Current energy-related projects
Danish Flats wastewater evaporation pond
Grand County, home to Arches and Canyonlands National Parks, got its first oil and gas wastewater evaporation pond in 2008 at Danish Flats, a private property in the Cisco desert. The Trust has been monitoring this project since it was first proposed. We advised the Department of Air Quality when the facility opened that it, by our calculations, would not be a di minimus operation and should require an air quality permit. To our knowledge, the facility violated state and county codes for hazardous air pollutant emissions for over a year; as of April 2012 we are still awaiting action by the Utah Department of Air Quality. The agency has not settled on an agreement with Danish Flats and Westwater Farms operators on a system for measuring air emissions.
Danish Flats Environmental Services, the largest facility of its kind in the region, has also been noticed by the EPA for federal violations involving overspraying to enhance the pond’s evaporation rates, which distributed toxic materials onto adjacent BLM lands. The Trust continues to closely monitor the operation of this facility. In 2011, we reported incidents of wastewater trucks leaving the Danish Flats facility with their drains open spilling wastewater onto the unpaved BLM access road and the freeway, I-70. Grand County then informed the facility operators they must bring their transport contractors into compliance with laws and stop illegal dumping practices.
Westwater Farms injection well
Grand County also approved a conditional use permit in March 2011 for the Westwater Farms oil and gas wastewater injection well operation — one of two injection well projects in the Harley Dome area, 5 miles from the Colorado River. Most County council members were assured by their expert witness, geologist Wayne Downs, that injected waters would not reach the Colorado River. The state agency permitting Class II injection wells, the Utah Division of Oil, Gas & Mining, was petitioned for a rehearing to install monitoring wells between the operation and the Colorado River based on new geologic information from another expert witness, but the agency denied the request.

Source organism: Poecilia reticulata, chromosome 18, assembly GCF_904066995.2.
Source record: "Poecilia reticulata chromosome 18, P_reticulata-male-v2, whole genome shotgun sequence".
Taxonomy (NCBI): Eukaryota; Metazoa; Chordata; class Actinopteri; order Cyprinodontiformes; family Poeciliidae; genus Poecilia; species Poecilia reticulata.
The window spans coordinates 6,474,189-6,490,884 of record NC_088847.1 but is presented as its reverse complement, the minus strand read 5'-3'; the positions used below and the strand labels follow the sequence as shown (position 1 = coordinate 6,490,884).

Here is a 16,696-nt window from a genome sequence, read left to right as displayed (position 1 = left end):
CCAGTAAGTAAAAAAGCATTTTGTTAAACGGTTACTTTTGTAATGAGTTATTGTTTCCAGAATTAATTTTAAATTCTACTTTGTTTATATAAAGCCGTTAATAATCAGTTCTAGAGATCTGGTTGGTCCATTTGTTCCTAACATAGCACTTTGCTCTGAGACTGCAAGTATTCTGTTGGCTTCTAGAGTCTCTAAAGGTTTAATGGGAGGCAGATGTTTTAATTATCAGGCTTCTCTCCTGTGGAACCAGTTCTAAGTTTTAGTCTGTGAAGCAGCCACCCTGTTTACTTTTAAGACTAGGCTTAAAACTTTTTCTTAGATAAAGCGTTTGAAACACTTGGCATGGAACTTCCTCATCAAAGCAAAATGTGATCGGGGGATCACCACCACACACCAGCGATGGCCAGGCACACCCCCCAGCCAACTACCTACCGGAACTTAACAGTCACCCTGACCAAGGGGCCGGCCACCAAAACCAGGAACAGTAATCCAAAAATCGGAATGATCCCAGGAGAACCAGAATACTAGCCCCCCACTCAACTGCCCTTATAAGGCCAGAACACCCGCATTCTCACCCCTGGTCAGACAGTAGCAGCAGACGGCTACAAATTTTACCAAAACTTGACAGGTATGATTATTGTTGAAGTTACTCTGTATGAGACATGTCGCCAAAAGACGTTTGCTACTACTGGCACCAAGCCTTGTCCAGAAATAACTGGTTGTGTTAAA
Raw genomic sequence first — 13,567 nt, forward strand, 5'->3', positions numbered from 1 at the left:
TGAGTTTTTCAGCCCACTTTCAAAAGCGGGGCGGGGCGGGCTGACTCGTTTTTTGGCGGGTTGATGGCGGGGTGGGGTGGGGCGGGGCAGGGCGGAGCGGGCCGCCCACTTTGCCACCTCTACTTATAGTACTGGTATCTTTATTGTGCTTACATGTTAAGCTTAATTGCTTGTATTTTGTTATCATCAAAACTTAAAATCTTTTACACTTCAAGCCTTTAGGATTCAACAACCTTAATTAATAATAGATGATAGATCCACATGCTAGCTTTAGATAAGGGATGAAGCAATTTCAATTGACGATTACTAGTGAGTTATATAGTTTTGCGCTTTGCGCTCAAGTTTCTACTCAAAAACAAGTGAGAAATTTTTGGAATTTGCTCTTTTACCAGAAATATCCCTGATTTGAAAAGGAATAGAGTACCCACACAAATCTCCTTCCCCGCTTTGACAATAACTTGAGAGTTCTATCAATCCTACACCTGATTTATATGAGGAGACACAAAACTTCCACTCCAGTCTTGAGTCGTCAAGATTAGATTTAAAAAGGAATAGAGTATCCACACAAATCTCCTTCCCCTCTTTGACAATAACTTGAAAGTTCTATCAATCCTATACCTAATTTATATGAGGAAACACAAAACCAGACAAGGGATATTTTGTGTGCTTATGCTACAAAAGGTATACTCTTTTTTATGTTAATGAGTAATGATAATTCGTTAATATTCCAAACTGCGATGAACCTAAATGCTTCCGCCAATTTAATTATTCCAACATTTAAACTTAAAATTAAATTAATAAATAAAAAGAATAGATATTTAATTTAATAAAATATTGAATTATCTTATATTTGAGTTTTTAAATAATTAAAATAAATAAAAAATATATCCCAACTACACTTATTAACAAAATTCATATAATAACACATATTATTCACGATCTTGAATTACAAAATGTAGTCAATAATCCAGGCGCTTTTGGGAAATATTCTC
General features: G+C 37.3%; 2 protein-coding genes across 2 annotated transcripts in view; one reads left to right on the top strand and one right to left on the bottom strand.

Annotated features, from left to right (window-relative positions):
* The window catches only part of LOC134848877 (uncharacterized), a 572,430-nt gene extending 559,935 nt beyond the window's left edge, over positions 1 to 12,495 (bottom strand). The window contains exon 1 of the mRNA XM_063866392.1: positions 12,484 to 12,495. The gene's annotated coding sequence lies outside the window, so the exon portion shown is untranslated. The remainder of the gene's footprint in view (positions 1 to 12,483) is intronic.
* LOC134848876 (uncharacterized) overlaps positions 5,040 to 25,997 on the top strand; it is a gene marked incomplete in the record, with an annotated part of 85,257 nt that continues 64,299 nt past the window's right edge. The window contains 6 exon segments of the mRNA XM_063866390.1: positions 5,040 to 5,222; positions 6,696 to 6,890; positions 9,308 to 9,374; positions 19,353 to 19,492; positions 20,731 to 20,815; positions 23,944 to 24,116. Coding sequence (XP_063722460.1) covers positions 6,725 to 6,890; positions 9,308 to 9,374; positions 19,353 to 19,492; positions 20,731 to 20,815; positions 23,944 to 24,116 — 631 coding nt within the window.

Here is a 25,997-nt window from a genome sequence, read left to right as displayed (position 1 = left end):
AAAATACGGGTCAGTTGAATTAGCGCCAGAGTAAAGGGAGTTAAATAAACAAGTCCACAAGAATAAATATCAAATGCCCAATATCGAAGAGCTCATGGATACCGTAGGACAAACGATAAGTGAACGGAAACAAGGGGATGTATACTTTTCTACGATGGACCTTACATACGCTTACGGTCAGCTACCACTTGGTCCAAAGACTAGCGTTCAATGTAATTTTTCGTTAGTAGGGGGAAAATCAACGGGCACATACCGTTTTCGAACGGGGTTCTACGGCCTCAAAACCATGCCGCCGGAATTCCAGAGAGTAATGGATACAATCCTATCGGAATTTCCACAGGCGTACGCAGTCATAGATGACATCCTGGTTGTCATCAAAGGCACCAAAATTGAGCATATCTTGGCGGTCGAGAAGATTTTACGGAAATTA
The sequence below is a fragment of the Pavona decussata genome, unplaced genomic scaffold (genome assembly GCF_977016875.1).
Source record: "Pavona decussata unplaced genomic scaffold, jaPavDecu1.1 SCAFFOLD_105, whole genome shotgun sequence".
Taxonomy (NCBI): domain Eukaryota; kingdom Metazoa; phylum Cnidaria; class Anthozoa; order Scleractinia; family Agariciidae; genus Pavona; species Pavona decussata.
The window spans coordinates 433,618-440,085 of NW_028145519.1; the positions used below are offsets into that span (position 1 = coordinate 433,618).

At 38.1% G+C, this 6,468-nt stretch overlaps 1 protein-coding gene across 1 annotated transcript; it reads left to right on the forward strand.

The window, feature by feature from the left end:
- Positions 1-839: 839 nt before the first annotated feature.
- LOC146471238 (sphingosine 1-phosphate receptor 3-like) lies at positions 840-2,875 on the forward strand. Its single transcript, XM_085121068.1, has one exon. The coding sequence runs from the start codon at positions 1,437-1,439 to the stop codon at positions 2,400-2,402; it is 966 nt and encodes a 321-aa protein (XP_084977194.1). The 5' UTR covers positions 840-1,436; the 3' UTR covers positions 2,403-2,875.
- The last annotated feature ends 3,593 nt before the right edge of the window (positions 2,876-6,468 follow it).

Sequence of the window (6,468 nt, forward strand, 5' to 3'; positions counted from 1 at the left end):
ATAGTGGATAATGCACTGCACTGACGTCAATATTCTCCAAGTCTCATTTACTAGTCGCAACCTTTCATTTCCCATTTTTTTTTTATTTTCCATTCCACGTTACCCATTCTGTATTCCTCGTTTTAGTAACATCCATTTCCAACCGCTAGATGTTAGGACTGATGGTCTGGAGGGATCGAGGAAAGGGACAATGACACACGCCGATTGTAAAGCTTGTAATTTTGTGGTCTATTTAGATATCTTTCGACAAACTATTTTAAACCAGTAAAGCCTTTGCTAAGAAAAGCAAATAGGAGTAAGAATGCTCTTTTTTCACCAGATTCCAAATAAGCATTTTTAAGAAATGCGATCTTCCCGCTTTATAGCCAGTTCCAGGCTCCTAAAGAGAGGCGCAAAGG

None of the professional geologists weighing in on the project addressed the issue of radionuclides or fracking chemicals in the injection waters, both of which are extremely harmful to human health at very small quantities. The U.S. Fish & Wildlife Service also initially protested the permit application for this operation because endangered fish species live in nearby Westwater Canyon. The agency’s concerns were subsequently quelled by geologist reports and it withdrew its protest. The Trust will be monitoring springs in Ruby Canyon for evidence of increased flows from injection well activity and possible contamination from wastewater. We will also track the operator’s self-monitoring plan, which was approved by Grand County. Grand County’s compliance officer will also test spring waters in Ruby Canyon. Grand Canyon Trust has consulted with other geologists who hold the opinion that injected waters will reach the Colorado River. In 2012, the operator of Westwater Farms put part of their real estate holdings at the facility site on the market, apparently to raise funds for operating costs. Most of the oil and gas wastewater coming to the area is being dumped at the Danish Flats facility.
La Sal uranium mine complex
Working with a partner organization Uranium Watch, the Trust presented scoping comments to the BLM and U.S. Forest Service for an environmental assessment addressing the expansion of the La Sal, Utah, uranium mine complex and we continue to work with the agencies to develop their plan for this study. We gave the agencies an environmental protection alternative to be considered in their assessment and are advocating for development of an EIS because of the scope of the proposed expansion, extensive impacts from past mining activity, and because the operator, Denison Mines Corporation, has received numerous violation notices from the EPA and Mine Safety and Health Administration. The operator cannot control carcinogenic radon emissions from mine vents, one of which is located directly behind the elementary school in La Sal.